When a vaccine essentially ruins your dog’s brain, you can expect some dog behavior changes too, assuming the dog survives the initial brain inflammation.
Deep inside Lilly remains Lilly — despite the brain and nervous system trauma caused by her adverse reaction to a rabies vaccine earlier this year. Her emergency treatment and ongoing treatment for meningoencephalomyelitis / meningoencephalitis, however, required she go off (cold turkey) the meds we gave her for years to treat her fears / anxieties. So, how has that turned out?
Surprisingly well, actually.
Dog Behavior Changes Related to Adverse Vaccine Reaction and Life-Saving Treatment
I joked online while Lilly was still critically ill that maybe there would be a silver lining to all this … since some dogs do experience positive dog behavior changes after a brain trauma like this.
Even without the twice daily chlomipramine and the as-needed xanax, Lilly seems like Lilly. She will always be fearful and anxious, but going off the medicines so suddenly doesn’t seem to have made anything worse.
It isn’t like all of a sudden we lost 8 years of behavior modification and dog training work.
So, that’s good news … yes?
Loss of Housetraining
The only weird news is that twice recently Lilly has accidentally pooped in the kitchen in the morning. Both times we were making her breakfast, and stuff just started coming out. We were able to get her outside to finish and to clean the kitchen tile well, but it’s the strangest thing.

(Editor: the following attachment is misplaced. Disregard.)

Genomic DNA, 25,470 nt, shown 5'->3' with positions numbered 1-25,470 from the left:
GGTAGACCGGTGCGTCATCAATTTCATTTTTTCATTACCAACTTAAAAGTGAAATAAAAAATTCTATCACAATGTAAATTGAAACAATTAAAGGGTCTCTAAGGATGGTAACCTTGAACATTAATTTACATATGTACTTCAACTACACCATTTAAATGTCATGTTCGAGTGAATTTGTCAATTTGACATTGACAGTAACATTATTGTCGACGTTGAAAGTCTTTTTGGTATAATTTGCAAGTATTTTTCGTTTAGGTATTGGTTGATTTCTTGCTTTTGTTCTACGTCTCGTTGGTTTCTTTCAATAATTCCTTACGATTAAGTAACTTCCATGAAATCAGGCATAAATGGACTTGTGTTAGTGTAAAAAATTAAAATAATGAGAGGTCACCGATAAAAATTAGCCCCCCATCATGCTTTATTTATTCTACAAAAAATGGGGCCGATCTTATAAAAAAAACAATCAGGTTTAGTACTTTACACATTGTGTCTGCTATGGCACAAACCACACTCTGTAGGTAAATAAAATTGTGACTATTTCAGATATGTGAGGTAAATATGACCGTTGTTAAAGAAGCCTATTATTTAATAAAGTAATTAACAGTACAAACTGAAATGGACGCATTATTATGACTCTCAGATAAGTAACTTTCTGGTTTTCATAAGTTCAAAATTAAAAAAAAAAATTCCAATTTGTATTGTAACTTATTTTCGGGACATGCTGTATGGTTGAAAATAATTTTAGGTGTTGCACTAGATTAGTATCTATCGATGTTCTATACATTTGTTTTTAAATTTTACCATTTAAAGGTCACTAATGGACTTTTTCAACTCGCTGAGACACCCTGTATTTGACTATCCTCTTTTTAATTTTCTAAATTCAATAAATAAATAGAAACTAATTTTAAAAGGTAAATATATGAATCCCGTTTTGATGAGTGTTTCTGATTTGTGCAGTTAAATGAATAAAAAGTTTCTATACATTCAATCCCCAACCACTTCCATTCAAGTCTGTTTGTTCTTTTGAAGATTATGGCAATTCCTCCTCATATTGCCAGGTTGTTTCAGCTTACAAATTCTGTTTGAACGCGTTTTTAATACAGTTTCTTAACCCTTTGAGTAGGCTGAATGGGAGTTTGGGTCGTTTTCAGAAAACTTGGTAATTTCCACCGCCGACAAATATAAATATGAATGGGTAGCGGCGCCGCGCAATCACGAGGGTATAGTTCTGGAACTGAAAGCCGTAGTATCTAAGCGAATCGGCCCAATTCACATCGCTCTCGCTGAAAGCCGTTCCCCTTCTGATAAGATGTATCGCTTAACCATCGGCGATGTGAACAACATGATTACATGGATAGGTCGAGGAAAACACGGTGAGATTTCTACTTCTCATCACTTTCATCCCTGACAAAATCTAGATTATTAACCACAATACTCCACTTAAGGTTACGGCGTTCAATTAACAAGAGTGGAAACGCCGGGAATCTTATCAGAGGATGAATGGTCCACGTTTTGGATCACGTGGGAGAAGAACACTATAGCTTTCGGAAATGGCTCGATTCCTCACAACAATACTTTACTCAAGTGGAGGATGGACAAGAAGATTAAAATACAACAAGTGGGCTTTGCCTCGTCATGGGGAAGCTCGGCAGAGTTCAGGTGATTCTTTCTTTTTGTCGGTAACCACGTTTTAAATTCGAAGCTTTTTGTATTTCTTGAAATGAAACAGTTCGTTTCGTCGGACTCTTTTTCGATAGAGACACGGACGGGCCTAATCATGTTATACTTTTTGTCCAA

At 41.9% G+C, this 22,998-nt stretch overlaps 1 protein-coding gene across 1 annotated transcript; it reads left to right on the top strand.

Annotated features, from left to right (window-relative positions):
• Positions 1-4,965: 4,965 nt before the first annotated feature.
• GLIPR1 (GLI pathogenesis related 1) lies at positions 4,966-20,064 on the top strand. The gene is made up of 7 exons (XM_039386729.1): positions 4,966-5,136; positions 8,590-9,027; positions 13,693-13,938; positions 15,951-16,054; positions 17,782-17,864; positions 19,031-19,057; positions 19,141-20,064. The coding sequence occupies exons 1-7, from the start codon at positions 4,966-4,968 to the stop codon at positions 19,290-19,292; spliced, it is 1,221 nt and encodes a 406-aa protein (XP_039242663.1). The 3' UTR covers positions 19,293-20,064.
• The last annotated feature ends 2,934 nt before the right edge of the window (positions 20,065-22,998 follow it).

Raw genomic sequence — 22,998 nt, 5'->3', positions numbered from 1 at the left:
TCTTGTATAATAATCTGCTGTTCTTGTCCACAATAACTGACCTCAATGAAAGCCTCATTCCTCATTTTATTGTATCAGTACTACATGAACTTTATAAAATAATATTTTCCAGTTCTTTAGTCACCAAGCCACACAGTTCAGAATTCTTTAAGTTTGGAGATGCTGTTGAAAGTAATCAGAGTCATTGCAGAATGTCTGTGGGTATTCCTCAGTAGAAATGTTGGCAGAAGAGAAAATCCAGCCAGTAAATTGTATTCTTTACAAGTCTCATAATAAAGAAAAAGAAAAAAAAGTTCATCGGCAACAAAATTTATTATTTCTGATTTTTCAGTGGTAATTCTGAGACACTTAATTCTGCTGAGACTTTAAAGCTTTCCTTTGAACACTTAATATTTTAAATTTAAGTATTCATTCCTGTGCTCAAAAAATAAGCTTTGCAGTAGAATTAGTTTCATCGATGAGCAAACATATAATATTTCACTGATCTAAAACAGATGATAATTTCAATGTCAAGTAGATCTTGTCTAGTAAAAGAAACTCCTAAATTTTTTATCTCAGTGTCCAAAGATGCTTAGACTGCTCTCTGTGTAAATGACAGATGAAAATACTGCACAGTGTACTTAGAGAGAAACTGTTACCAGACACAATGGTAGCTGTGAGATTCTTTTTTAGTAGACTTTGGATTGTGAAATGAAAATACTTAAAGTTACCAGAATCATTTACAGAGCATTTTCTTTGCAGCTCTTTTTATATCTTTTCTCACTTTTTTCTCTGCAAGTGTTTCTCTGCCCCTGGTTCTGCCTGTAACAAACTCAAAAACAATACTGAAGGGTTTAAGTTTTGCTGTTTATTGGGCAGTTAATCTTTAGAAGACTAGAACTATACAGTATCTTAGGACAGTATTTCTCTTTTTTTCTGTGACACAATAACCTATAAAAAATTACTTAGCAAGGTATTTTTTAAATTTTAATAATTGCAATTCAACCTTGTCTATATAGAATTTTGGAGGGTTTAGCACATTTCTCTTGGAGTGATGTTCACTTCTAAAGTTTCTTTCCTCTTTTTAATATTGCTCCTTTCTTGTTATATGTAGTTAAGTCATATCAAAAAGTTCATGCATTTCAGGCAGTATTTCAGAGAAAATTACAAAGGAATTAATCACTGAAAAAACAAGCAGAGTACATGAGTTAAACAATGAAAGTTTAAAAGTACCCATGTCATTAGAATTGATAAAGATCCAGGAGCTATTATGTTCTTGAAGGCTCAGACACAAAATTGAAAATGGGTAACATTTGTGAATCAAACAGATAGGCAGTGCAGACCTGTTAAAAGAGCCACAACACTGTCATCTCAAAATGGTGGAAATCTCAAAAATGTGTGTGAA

You know this girl, of all girls, knows better than to potty in the house.
Yet, it seems to sneak up on her once in a while — likely due to neurological damage.
It’s maddening in many ways because in the evenings — in particular — she cries and cries and cries to go out, but then she won’t “go.”
We also run a few agility laps and play at lot of fetch throughout the day, including after dinner, but Lilly remains FUSSY (we assume from the daily steroids). She takes her steroids in the morning, but she is a pacing, whining, fussy, crabby girl in the evenings.
The only solution we’ve found is for me and Lilly to lay on the bed in the master bedroom and watch old TV episodes on the Kindle Fire via Netflix.
(Started with Downton Abbey, but ran out of streaming episodes at the end of season 1, so started watching season 1 of Mad Men.)
If I do that, she’ll most often snuggle all evening.
If not, then she is up and down the hall about a 1,000 times a night.
She won’t settle if I watch TV in the living room. She won’t settle if I watch something on the Kindle in the living room.
Only the bed works. Maybe it’s sound level since I use headphones with the Kindle. Maybe it’s temperature. Maybe she just wants to snuggle.
I’m not sure.
But it works, so I’m not complaining.
She is less fussy during the day, which really helps my concentration on work, so I guess by nighttime she is ready for some undivided attention.